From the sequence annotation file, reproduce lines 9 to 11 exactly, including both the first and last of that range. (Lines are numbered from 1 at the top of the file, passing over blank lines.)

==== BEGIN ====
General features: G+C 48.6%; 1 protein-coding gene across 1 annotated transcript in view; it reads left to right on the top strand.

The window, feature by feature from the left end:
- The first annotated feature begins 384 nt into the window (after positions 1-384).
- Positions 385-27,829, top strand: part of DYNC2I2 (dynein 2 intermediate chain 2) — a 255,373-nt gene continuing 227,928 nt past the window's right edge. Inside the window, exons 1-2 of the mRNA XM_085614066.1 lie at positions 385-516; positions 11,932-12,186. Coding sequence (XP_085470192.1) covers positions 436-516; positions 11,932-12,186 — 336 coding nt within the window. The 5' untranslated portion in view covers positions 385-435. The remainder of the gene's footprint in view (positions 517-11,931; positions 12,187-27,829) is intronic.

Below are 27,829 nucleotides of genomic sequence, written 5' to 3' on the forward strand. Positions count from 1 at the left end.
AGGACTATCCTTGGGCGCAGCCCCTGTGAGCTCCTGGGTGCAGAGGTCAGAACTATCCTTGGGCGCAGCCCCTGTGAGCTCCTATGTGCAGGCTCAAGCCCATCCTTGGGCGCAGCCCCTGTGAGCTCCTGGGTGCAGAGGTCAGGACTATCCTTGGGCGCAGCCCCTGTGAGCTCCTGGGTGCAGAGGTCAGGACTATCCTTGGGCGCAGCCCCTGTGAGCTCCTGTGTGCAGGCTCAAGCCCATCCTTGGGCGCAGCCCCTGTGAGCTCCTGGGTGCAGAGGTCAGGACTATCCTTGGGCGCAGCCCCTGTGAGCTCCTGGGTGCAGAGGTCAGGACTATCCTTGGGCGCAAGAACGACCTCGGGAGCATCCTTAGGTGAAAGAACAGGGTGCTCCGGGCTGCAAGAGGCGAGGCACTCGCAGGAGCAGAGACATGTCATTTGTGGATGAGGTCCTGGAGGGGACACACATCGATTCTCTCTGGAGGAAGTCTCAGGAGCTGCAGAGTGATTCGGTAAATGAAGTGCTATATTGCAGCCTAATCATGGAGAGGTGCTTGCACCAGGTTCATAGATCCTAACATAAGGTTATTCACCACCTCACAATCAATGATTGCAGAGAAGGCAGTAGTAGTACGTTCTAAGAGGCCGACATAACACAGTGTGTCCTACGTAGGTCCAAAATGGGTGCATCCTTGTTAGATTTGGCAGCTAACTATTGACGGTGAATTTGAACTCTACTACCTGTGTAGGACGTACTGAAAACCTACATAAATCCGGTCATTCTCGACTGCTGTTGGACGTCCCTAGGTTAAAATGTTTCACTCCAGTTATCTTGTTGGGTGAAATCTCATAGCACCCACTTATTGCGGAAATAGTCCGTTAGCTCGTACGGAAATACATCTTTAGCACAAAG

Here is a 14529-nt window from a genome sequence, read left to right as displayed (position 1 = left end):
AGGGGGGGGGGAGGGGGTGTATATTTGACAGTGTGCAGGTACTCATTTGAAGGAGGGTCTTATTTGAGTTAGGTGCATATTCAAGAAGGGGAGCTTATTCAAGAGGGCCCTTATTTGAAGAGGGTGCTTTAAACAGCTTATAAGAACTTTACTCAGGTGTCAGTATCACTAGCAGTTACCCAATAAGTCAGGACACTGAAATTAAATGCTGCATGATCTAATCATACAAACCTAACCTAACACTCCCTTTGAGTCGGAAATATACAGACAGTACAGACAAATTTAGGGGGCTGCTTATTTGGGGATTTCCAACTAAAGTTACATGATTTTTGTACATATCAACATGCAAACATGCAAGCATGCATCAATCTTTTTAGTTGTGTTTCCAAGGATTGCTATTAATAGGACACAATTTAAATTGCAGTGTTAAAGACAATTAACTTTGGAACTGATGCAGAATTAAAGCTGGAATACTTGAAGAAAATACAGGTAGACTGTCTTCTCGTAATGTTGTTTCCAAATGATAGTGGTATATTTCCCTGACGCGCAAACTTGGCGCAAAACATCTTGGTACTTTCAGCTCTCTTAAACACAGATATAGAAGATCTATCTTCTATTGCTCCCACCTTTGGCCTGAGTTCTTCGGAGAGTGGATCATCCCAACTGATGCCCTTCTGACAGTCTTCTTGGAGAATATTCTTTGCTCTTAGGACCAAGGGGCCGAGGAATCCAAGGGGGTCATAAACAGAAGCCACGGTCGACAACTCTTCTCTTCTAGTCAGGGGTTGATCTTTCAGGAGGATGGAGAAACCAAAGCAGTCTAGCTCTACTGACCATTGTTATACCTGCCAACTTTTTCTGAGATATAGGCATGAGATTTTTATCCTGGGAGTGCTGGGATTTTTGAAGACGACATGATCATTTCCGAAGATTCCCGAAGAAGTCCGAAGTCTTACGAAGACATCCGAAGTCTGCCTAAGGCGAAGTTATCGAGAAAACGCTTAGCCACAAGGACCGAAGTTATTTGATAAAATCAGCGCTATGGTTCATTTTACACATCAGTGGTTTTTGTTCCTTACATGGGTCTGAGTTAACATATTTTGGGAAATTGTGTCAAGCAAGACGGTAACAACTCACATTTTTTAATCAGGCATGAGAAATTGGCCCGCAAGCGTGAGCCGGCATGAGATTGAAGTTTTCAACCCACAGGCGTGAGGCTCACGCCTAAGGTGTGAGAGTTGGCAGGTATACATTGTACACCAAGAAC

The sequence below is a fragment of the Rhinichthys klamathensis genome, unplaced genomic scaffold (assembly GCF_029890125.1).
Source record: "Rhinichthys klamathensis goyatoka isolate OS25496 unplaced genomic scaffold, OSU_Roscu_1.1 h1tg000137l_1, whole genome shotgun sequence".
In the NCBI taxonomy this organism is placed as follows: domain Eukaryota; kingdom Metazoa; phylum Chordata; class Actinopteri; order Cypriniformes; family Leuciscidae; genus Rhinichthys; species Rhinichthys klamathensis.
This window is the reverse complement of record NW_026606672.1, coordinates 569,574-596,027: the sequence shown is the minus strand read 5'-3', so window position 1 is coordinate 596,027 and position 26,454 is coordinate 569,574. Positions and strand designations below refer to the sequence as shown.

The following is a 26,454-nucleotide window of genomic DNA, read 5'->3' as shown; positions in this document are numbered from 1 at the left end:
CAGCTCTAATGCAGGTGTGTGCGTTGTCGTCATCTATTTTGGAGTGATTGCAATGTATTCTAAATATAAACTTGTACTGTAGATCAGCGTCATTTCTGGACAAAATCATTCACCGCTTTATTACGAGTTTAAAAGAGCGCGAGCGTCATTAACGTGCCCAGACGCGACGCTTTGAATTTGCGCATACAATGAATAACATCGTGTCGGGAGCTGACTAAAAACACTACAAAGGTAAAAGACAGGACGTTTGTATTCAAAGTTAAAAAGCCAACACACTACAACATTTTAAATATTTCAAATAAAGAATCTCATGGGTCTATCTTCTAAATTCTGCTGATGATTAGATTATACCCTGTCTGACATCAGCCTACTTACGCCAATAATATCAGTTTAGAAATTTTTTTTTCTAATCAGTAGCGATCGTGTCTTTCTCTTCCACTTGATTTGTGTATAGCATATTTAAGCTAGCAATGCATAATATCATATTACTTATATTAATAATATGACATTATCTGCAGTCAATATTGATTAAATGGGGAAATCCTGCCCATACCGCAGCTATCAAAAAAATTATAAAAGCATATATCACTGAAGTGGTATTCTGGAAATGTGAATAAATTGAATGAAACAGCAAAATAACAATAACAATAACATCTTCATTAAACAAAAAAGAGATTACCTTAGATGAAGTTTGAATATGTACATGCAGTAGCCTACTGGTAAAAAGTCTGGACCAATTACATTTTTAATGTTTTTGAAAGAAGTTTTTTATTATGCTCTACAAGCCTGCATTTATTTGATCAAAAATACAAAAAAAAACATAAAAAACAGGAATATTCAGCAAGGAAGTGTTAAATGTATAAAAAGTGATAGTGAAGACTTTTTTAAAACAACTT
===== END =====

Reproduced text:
The sequence below is a fragment of the Rhinichthys klamathensis genome, unplaced genomic scaffold (assembly GCF_029890125.1).
Source record: "Rhinichthys klamathensis goyatoka isolate OS25496 unplaced genomic scaffold, OSU_Roscu_1.1 h1tg000137l_1, whole genome shotgun sequence".
In the NCBI taxonomy this organism is placed as follows: domain Eukaryota; kingdom Metazoa; phylum Chordata; class Actinopteri; order Cypriniformes; family Leuciscidae; genus Rhinichthys; species Rhinichthys klamathensis.